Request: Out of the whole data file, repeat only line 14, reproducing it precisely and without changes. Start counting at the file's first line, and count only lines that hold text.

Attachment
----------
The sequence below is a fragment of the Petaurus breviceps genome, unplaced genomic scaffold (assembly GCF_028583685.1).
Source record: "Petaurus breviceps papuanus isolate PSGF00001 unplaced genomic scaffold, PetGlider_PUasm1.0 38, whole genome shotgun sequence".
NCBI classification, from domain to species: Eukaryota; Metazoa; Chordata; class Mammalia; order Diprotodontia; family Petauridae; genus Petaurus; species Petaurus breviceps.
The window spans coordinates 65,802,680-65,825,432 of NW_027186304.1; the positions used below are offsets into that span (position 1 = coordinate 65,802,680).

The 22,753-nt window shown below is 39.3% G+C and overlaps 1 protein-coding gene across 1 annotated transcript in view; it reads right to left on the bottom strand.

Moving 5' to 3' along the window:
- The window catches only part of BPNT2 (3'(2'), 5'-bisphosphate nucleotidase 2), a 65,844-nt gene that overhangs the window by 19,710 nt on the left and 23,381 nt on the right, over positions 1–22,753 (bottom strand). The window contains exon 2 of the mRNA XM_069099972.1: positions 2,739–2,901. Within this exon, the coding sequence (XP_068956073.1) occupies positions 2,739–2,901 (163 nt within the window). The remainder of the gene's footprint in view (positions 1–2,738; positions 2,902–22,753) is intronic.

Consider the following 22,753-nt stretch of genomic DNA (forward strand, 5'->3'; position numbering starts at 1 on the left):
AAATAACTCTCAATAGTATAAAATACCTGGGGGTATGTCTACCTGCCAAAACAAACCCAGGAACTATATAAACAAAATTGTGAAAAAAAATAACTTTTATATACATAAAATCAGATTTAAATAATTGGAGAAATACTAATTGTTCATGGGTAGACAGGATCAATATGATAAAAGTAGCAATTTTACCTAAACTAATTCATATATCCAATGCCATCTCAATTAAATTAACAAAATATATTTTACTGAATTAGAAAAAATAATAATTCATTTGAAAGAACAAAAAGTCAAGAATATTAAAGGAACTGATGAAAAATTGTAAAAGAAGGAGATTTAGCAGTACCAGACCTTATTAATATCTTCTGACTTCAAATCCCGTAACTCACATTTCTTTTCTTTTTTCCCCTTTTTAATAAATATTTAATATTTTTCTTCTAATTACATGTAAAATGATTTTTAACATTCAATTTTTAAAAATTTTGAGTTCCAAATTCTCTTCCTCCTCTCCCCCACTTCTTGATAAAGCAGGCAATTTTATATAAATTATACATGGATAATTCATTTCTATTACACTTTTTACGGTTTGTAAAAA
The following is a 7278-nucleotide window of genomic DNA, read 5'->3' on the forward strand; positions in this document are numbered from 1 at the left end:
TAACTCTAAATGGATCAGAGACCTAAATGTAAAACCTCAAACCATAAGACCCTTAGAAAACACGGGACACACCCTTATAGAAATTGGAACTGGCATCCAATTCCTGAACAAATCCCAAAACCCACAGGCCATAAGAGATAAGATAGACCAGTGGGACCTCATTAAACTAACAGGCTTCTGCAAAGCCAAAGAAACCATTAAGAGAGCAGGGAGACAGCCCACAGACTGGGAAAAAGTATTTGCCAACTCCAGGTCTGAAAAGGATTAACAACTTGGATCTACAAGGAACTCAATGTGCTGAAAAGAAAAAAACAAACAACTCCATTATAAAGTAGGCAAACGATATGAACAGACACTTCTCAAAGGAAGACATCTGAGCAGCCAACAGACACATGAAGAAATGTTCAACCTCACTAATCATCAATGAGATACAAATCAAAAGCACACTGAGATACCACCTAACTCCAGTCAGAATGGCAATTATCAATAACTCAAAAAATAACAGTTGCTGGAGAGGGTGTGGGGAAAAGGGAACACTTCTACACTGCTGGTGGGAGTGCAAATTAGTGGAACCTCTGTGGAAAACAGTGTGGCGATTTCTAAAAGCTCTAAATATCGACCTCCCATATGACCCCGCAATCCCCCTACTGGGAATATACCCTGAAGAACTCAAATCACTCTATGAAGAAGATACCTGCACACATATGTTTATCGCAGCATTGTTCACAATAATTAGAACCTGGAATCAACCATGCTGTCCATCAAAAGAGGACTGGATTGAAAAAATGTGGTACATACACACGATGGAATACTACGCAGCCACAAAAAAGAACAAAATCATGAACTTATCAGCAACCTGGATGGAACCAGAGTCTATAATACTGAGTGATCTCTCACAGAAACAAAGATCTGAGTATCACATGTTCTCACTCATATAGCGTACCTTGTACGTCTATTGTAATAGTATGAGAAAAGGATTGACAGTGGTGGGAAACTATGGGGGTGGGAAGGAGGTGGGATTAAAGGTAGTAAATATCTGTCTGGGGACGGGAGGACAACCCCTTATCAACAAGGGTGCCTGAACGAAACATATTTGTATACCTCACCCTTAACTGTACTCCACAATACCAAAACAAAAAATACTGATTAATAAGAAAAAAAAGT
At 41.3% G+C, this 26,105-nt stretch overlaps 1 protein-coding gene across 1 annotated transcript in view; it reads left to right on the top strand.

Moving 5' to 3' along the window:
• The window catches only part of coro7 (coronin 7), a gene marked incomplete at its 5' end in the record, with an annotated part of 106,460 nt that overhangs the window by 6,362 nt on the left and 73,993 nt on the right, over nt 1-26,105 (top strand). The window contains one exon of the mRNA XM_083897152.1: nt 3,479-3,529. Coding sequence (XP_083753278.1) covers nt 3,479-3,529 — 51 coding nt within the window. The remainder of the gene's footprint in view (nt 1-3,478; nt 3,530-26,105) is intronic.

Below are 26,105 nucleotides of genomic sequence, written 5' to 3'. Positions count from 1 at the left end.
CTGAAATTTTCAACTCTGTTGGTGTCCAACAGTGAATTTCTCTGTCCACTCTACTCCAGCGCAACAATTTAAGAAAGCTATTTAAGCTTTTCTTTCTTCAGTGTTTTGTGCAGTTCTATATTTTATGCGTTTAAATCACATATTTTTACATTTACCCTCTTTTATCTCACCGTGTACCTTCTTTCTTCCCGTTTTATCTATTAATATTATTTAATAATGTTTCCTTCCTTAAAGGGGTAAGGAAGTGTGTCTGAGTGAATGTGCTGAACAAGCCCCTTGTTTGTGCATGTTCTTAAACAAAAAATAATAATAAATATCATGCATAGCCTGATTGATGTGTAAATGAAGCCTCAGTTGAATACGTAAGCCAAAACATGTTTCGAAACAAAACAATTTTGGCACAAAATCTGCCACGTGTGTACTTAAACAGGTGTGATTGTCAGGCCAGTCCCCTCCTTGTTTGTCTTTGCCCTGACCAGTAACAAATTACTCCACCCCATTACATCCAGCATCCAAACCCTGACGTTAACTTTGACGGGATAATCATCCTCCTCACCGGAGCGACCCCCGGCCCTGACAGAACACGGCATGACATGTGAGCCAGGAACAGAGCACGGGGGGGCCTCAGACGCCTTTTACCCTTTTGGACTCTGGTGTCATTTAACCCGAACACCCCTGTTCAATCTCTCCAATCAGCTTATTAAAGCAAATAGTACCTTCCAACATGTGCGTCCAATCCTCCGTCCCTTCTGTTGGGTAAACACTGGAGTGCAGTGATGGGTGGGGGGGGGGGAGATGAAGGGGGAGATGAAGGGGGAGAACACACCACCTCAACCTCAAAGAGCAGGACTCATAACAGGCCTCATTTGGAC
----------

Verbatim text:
• The window catches only part of coro7 (coronin 7), a gene marked incomplete at its 5' end in the record, with an annotated part of 106,460 nt that overhangs the window by 6,362 nt on the left and 73,993 nt on the right, over nt 1-26,105 (top strand). The window contains one exon of the mRNA XM_083897152.1: nt 3,479-3,529. Coding sequence (XP_083753278.1) covers nt 3,479-3,529 — 51 coding nt within the window. The remainder of the gene's footprint in view (nt 1-3,478; nt 3,530-26,105) is intronic.